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Bridge-Driver IC Supports Automotive Brushed DC Motors, Solenoids

Jan. 11, 2024
The brushed DC motor and the solenoid, classic electromechanical motion devices, benefit from the features, functions, and diagnostics of advanced drivers.

Today’s automobiles have only a slight resemblance to those first horseless carriages introduced over 100 years ago. For example, those first personal transportation vehicles didn’t have any electric motors or even a battery (power for the spark ignitor came from a magneto, a low-efficiency generator). In contrast, today’s cars typically have at least 30 to 40 electric motors and often more—and that doesn’t include the traction motors of electric vehicles and hybrid EVs.

It’s easy to assume that nearly all of these motors are the brushless DC (BLDC) type, but the reality is that the classic brushed DC motor is still widely used due to its many performance, cost, and other desirable attributes. Interestingly, many of these considerations also apply to the linear-motion solenoid, another fundamental, widely used “mover.” It has many electrical and magnetic similarities to the brushed motor, despite the obvious differences.

Brushless motors and solenoids can be driven by a simple connection to a DC source via an on/off switch. However, that basic arrangement and associated performance doesn’t offer the motion control and flexibility provided by an advanced controller that’s required by modern architecture.

That’s where a sophisticated driver can help. Texas Instruments’ DRV8242-Q1 automotive-qualified H-bridge driver with integrated current sense and diagnostics addresses the need for better control and management of both brushed motors and solenoids in the harsh automotive environment. These drivers integrate an N-channel H-bridge, charge pump regulator, high-side current sensing with regulation, current proportional output, and protection circuitry (Fig. 1).

Features of the New Bridge Driver

Going well beyond a bare-bones driver, these devices offer voltage monitoring and load diagnostics as well as protection features against overcurrent and overtemperature, with fault conditions indicated on a package pin. A low-power sleep mode offers quiescent current of 1.3 µA.

Among the other attributes of these drivers, which are AEC-Q100-qualified for automotive applications (temperature grade 1: –40 to +125°C), are:

  • 4.5- to 35-V operating range
  • Support of 3.3- and 5-V logic inputs
  • RON_LS + RON_HS = 250 mΩ in the QFN package
  • Maximum IOUT = 6 A (QFN package)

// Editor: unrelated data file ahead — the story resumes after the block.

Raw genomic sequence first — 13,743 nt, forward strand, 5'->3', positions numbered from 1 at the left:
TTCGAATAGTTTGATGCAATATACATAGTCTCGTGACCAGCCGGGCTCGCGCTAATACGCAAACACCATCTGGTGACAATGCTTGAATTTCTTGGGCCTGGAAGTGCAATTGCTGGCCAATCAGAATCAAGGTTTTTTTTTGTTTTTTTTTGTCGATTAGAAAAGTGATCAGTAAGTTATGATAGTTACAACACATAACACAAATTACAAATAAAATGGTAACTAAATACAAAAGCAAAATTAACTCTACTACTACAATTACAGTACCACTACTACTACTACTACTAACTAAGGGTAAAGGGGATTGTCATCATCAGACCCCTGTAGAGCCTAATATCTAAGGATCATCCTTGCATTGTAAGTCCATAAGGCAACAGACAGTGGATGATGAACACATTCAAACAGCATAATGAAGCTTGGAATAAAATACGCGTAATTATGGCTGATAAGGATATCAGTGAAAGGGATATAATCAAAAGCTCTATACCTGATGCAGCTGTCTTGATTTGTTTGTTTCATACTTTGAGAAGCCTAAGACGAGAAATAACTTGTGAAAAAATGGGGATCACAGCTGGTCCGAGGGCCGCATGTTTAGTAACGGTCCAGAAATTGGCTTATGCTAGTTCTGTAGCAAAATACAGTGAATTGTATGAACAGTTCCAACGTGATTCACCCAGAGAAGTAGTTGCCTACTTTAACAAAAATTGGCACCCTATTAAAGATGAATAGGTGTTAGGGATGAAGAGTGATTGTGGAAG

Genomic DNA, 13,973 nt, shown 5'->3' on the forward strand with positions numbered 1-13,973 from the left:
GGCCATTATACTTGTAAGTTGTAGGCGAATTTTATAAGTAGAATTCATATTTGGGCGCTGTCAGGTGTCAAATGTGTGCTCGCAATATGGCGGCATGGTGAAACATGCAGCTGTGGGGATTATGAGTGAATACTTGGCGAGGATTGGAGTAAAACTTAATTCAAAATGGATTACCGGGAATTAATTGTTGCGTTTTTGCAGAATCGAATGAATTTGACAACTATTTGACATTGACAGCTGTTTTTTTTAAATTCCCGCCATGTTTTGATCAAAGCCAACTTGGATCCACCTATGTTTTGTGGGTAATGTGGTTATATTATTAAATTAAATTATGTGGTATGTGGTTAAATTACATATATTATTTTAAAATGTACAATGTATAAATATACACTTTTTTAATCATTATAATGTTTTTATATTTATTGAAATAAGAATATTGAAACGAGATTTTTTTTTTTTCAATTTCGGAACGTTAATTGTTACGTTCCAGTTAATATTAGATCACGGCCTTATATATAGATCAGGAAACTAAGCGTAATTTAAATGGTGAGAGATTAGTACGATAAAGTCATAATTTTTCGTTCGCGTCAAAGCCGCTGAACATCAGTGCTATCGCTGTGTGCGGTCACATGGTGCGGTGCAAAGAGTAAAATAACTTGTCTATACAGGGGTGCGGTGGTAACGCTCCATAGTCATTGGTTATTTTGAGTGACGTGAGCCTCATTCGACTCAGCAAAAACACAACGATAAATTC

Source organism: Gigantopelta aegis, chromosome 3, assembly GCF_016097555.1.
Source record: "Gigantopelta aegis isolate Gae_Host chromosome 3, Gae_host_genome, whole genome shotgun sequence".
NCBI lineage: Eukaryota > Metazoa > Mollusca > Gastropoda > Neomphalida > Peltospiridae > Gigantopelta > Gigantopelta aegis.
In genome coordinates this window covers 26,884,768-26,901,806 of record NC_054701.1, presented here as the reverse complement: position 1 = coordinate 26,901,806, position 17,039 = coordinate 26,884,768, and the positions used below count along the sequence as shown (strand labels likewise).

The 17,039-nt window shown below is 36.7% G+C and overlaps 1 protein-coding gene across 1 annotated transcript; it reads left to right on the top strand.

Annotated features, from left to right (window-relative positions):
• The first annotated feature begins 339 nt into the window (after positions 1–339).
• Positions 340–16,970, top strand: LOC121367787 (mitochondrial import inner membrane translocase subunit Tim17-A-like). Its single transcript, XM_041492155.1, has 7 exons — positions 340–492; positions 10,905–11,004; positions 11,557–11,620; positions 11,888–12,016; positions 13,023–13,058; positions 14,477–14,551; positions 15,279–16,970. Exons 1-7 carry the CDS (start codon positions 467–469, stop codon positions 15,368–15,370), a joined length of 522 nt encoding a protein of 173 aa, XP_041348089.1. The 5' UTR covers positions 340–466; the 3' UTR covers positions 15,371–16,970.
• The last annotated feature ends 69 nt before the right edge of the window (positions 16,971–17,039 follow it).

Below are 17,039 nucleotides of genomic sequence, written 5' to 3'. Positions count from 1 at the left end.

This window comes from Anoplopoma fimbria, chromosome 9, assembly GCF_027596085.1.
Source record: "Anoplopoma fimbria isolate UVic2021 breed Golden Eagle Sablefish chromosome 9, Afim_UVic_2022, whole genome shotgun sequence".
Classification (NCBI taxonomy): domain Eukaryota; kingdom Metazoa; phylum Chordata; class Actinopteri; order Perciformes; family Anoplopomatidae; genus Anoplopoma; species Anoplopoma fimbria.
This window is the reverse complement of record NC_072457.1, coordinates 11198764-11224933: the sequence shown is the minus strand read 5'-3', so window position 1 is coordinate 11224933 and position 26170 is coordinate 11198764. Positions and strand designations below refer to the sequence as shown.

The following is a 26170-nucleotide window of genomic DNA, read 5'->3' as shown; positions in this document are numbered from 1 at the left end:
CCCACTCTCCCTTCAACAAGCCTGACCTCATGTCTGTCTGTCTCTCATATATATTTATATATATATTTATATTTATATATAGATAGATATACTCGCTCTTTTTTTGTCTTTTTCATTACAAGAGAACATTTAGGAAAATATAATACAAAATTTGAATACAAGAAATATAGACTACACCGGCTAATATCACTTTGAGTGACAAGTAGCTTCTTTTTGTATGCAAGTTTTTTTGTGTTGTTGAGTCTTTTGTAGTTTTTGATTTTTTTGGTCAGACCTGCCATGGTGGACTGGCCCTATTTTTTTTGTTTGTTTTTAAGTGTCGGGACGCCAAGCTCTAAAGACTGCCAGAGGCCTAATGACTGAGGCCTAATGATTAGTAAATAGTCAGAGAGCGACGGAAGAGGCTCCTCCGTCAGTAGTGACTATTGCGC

• PWM frequency operation up to 25 kHz with automatic dead-time assertion
  • Configurable slew rate and spread-spectrum clocking for low EMI.
  • Integrated current sense, eliminating the need for a separate shunt resistor
  • Proportional load-current output 
  • Configurable current regulation
  • Numerous protection and diagnostic features with configurable fault reaction (either latched or retry), including load diagnostics in both the off-state and on-state to detect open load and short circuit; supply-voltage monitoring; overcurrent protection; and overtemperature protection

The devices come in three functional variants: hardwired interface: HW (H), and two SPI interface variants, namely SPI(P) and SPI(S), with SPI (P) for externally supplied logic supply and SPI (S) for internally generated logic supply. The SPI interface variants offer more flexibility in device configuration and fault observability.

The devices are offered in a 3.5- × 4.5-mm, 20-lead QFN package as well as other package options. The comprehensive 70-page datasheet includes full details on setup, waveforms, timing, and other critical design-in information.

Although TI doesn’t have an evaluation module for these drivers, the datasheet shows a layout example for a 4 cm × 4 cm × 1.6 mm, 4-layer PCB for a leaded-package device, using 2-oz. copper on top and bottom signal layers and 1-oz. copper on internal supply layers (Fig. 2).

TI also has several useful application reports discussing motor-driver ratings and layout (see References).

References

Calculating Motor Driver Power Dissipation

Understanding Motor Driver Current Ratings

Best Practices for Board Layout of Motor Drivers

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